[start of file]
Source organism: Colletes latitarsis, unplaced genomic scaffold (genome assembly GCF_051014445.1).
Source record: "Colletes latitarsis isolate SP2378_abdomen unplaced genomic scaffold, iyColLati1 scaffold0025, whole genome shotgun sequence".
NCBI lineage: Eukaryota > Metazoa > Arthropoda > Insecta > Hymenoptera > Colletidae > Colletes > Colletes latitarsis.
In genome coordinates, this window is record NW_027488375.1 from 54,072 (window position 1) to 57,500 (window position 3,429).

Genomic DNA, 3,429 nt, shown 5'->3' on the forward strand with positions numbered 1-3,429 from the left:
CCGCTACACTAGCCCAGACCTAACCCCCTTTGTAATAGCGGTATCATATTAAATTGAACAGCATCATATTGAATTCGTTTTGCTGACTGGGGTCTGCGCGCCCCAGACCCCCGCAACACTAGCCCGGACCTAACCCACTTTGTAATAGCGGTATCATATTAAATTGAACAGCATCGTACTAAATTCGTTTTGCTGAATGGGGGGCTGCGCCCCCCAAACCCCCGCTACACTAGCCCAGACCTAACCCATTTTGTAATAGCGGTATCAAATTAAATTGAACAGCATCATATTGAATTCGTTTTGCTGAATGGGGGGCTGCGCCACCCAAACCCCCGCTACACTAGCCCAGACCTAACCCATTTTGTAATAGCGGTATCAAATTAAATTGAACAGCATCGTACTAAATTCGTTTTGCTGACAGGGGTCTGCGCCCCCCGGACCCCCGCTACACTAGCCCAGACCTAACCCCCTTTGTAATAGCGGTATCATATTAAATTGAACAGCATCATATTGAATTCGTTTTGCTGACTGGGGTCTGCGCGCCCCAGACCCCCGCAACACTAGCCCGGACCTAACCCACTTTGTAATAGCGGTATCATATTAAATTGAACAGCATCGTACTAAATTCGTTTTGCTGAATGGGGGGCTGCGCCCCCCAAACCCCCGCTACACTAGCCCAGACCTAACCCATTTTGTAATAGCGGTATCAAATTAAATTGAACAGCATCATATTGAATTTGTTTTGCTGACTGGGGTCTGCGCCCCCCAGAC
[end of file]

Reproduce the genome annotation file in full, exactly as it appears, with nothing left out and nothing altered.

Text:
Source organism: Colletes latitarsis, unplaced genomic scaffold (genome assembly GCF_051014445.1).
Source record: "Colletes latitarsis isolate SP2378_abdomen unplaced genomic scaffold, iyColLati1 scaffold0025, whole genome shotgun sequence".
NCBI lineage: Eukaryota > Metazoa > Arthropoda > Insecta > Hymenoptera > Colletidae > Colletes > Colletes latitarsis.
In genome coordinates, this window is record NW_027488375.1 from 54,072 (window position 1) to 57,500 (window position 3,429).

Genomic DNA, 3,429 nt, shown 5'->3' on the forward strand with positions numbered 1-3,429 from the left:
CCGCTACACTAGCCCAGACCTAACCCCCTTTGTAATAGCGGTATCATATTAAATTGAACAGCATCATATTGAATTCGTTTTGCTGACTGGGGTCTGCGCGCCCCAGACCCCCGCAACACTAGCCCGGACCTAACCCACTTTGTAATAGCGGTATCATATTAAATTGAACAGCATCGTACTAAATTCGTTTTGCTGAATGGGGGGCTGCGCCCCCCAAACCCCCGCTACACTAGCCCAGACCTAACCCATTTTGTAATAGCGGTATCAAATTAAATTGAACAGCATCATATTGAATTCGTTTTGCTGAATGGGGGGCTGCGCCACCCAAACCCCCGCTACACTAGCCCAGACCTAACCCATTTTGTAATAGCGGTATCAAATTAAATTGAACAGCATCGTACTAAATTCGTTTTGCTGACAGGGGTCTGCGCCCCCCGGACCCCCGCTACACTAGCCCAGACCTAACCCCCTTTGTAATAGCGGTATCATATTAAATTGAACAGCATCATATTGAATTCGTTTTGCTGACTGGGGTCTGCGCGCCCCAGACCCCCGCAACACTAGCCCGGACCTAACCCACTTTGTAATAGCGGTATCATATTAAATTGAACAGCATCGTACTAAATTCGTTTTGCTGAATGGGGGGCTGCGCCCCCCAAACCCCCGCTACACTAGCCCAGACCTAACCCATTTTGTAATAGCGGTATCAAATTAAATTGAACAGCATCATATTGAATTTGTTTTGCTGACTGGGGTCTGCGCCCCCCAGAC